Four businesses once a stone’s throw away from one another now share the same, new digs—the Neighbors & Smith building on Market Street.
“I’m thrilled to be a part of this project, said Kim Over, owner of Underneath it All, a 35-year Camp Hill business. “I wouldn’t want to be anywhere else.”
With the buzz of a circular saw announcing new construction through the walls, Over said that her shop solves “brablems,” by supplying and custom fitting bras, swimwear and lingerie for women of all shapes and sizes—literally. They can help women from size AAA to P.
“This business is so few and far between,” she said. “We have women that drive three hours to come here.”
After finding that perfect fit, women can head up to Little Black Dress.
In its urban industrial setting, customers can try on what Lisa Bedway DeCalvalcante described as, “casual, every day, affordable women’s clothing.”
She said that, when opening LBD she, “tried to fill a niche in the market.”
“Unique items you don’t find at the local mall, but not so high-priced that they were out of most people’s reach,” she said.
The new space has more floor space to display brands like Prana, Vineyard Vines and Lysee leggings, to name a few. In addition, Bedway DeCalvalcante plans to open a new store, LBD Kids, in March.
What about the new building’s effect on Camp Hill?
“It’s extremely positive,” she said. “It’s a well-executed, forward-thinking concept.”
She cited the LED lighting, heated sidewalks and electric car charging stations as three of the development’s progressive and modern features.
Next door sits One Good Woman, the popular purveyor of specialty coffees, tea, food and gifts.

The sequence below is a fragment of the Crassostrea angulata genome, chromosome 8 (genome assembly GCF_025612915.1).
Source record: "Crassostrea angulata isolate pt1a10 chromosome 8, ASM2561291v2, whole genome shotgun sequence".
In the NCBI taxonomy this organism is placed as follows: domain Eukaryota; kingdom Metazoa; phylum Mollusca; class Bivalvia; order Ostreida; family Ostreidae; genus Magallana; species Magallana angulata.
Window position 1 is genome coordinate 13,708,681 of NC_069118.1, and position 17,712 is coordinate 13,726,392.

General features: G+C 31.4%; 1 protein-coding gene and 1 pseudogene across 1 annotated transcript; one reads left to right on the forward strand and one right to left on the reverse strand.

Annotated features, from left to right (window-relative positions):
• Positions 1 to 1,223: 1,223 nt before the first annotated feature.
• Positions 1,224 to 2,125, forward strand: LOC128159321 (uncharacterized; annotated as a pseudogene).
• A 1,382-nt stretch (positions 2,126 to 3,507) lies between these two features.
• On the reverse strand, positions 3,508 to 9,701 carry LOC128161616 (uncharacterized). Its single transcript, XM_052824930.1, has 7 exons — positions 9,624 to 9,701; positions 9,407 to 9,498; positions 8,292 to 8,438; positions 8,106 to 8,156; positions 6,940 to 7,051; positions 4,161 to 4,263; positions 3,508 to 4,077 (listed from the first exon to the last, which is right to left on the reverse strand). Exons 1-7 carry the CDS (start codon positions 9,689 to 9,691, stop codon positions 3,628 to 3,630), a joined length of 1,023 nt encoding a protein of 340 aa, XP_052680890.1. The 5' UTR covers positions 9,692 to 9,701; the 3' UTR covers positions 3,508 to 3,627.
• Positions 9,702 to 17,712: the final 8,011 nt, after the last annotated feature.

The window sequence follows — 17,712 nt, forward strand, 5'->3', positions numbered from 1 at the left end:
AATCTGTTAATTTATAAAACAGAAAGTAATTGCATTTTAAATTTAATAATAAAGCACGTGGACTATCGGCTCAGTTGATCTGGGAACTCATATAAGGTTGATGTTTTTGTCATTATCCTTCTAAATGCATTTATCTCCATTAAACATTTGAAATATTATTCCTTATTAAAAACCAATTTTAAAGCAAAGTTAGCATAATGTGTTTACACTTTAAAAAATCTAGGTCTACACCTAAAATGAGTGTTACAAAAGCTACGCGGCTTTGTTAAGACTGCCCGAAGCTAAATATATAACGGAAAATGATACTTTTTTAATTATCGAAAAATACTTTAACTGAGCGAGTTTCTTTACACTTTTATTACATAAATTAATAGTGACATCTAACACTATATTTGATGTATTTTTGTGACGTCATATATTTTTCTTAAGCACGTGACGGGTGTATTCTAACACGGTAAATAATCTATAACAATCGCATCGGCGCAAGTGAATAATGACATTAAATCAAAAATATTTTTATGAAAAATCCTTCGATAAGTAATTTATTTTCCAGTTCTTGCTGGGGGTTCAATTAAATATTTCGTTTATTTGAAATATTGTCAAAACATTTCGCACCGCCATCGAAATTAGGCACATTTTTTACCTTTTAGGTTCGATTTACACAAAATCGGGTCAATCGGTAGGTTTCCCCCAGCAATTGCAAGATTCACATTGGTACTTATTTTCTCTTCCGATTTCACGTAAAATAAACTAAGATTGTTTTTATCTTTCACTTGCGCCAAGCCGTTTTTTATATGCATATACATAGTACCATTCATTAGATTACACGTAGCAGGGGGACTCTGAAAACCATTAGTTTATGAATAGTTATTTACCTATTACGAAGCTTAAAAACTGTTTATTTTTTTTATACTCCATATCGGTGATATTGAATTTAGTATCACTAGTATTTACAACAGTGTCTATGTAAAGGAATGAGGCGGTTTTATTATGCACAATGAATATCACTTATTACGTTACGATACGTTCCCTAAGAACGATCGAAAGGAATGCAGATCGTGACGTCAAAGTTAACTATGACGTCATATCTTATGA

Co-owner Michele Koch said that their whole bean and ground-to-order coffee is roasted and delivered weekly by a Maryland roaster.
“That’s the key that sets our coffee apart,” she said.
Tea drinkers can choose from 120 varieties of loose-leaf tea, including an assortment of chai, black, green, white, matcha and herbal teas.
In the One Good Woman Café, new to this space, employees will brew any of its coffee or teas, which can be enjoyed with locally sourced baked goods like the oat cakes from Short & Sweet 2.0.
Shoppers can sip their hot beverage as they head downstairs and browse through the Live in Color Boutique, a cozy nook that previously had resided a few blocks down the street. Patrons entering the store may be greeted by the golden doodle, “Charlie,” one of a number of “store dogs.”
The shop “features seriously distressed furniture,” said Kristen Aldinger, general manager, who, along with Bronya Schmoyer, a former art teacher, is responsible for transforming furniture into refreshed pieces.
Some pieces they purchase and paint, with their individual styles. Others pieces are brought in by customers.
“People will come in and say, ‘This was my grandmother’s. I don’t want to get rid of it, but it doesn’t match my décor. Can we change it so I can keep it in my family?’” Aldinger said.
Along with furniture, the store holds pottery, gift items, unique pet offerings, many of which have been created by local artists.
Schmoyer described Neighbors & Smith as a “very welcoming business environment.”
“We’re kind of newbies on the block, and they are sending people down here,” she said.
Being a part of Neighbors & Smith has helped business, she said.
“Even being two blocks apart, maybe somebody who was shopping at one [store] doesn’t want to get into their car to go to another, or doesn’t want to walk, or can’t physically walk,” Schmoyer said. “Now, it’s like we’re right here.”
Other businesses will be “right here” in phase two of the Neighbors & Smith project, which will include a hair salon and restaurants.
Whether shopping for gifts, looking for that perfect fitting bra for under your new outfit, or meeting someone for coffee, Neighbors & Smith in Camp Hill has all of those options under one roof.
“Market Street is open for business, “said Bedway DeCalvancante.
Neighbors & Smith is located at 1801 Market St., Camp Hill. For more information, visit www.smithlandusa.com/nas and the websites and Facebook pages of the businesses mentioned in this story.